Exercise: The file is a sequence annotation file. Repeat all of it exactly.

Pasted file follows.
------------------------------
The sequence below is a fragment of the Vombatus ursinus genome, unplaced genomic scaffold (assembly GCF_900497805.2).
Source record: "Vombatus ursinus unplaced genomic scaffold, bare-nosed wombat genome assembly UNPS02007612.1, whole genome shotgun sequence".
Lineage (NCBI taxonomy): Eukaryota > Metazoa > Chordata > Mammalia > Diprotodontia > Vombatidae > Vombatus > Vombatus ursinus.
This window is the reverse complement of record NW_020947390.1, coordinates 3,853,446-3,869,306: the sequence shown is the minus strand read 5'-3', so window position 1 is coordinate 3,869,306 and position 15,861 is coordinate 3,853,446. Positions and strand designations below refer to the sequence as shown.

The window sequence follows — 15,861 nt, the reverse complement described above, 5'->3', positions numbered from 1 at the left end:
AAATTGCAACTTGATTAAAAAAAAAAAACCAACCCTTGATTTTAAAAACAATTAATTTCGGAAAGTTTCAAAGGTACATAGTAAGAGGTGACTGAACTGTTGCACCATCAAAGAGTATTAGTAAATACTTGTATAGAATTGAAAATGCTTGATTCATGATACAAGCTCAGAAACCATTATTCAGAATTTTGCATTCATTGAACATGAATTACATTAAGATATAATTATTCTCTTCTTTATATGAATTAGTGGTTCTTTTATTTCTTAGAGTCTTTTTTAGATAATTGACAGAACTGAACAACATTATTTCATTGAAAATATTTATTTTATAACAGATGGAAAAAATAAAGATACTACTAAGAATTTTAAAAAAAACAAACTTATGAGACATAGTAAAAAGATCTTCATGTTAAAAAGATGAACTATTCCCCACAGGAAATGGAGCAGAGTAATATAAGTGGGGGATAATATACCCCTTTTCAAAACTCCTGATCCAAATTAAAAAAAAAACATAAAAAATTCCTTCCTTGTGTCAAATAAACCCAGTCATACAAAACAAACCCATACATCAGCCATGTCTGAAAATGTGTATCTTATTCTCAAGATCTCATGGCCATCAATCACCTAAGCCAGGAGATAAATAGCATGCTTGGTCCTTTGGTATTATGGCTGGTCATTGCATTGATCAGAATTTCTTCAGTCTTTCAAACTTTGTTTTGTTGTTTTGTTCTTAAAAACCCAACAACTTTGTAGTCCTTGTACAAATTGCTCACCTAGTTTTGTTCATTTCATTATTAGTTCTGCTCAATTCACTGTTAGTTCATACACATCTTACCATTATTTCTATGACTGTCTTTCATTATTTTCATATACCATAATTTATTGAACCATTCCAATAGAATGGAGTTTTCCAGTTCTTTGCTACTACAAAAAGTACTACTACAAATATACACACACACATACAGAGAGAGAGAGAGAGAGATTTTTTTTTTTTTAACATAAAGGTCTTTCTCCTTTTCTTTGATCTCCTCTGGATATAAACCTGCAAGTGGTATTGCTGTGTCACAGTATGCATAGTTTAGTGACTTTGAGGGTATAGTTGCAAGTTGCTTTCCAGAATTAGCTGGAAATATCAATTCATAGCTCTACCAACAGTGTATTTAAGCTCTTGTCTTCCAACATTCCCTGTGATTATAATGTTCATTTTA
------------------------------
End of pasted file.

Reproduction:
The sequence below is a fragment of the Vombatus ursinus genome, unplaced genomic scaffold (assembly GCF_900497805.2).
Source record: "Vombatus ursinus unplaced genomic scaffold, bare-nosed wombat genome assembly UNPS02007612.1, whole genome shotgun sequence".
Lineage (NCBI taxonomy): Eukaryota > Metazoa > Chordata > Mammalia > Diprotodontia > Vombatidae > Vombatus > Vombatus ursinus.
This window is the reverse complement of record NW_020947390.1, coordinates 3,853,446-3,869,306: the sequence shown is the minus strand read 5'-3', so window position 1 is coordinate 3,869,306 and position 15,861 is coordinate 3,853,446. Positions and strand designations below refer to the sequence as shown.

The window sequence follows — 15,861 nt, the reverse complement described above, 5'->3', positions numbered from 1 at the left end:
AAATTGCAACTTGATTAAAAAAAAAAAACCAACCCTTGATTTTAAAAACAATTAATTTCGGAAAGTTTCAAAGGTACATAGTAAGAGGTGACTGAACTGTTGCACCATCAAAGAGTATTAGTAAATACTTGTATAGAATTGAAAATGCTTGATTCATGATACAAGCTCAGAAACCATTATTCAGAATTTTGCATTCATTGAACATGAATTACATTAAGATATAATTATTCTCTTCTTTATATGAATTAGTGGTTCTTTTATTTCTTAGAGTCTTTTTTAGATAATTGACAGAACTGAACAACATTATTTCATTGAAAATATTTATTTTATAACAGATGGAAAAAATAAAGATACTACTAAGAATTTTAAAAAAAACAAACTTATGAGACATAGTAAAAAGATCTTCATGTTAAAAAGATGAACTATTCCCCACAGGAAATGGAGCAGAGTAATATAAGTGGGGGATAATATACCCCTTTTCAAAACTCCTGATCCAAATTAAAAAAAAAACATAAAAAATTCCTTCCTTGTGTCAAATAAACCCAGTCATACAAAACAAACCCATACATCAGCCATGTCTGAAAATGTGTATCTTATTCTCAAGATCTCATGGCCATCAATCACCTAAGCCAGGAGATAAATAGCATGCTTGGTCCTTTGGTATTATGGCTGGTCATTGCATTGATCAGAATTTCTTCAGTCTTTCAAACTTTGTTTTGTTGTTTTGTTCTTAAAAACCCAACAACTTTGTAGTCCTTGTACAAATTGCTCACCTAGTTTTGTTCATTTCATTATTAGTTCTGCTCAATTCACTGTTAGTTCATACACATCTTACCATTATTTCTATGACTGTCTTTCATTATTTTCATATACCATAATTTATTGAACCATTCCAATAGAATGGAGTTTTCCAGTTCTTTGCTACTACAAAAAGTACTACTACAAATATACACACACACATACAGAGAGAGAGAGAGAGAGATTTTTTTTTTTTTAACATAAAGGTCTTTCTCCTTTTCTTTGATCTCCTCTGGATATAAACCTGCAAGTGGTATTGCTGTGTCACAGTATGCATAGTTTAGTGACTTTGAGGGTATAGTTGCAAGTTGCTTTCCAGAATTAGCTGGAAATATCAATTCATAGCTCTACCAACAGTGTATTTAAGCTCTTGTCTTCCAACATTCCCTGTGATTATAATGTTCATTTTA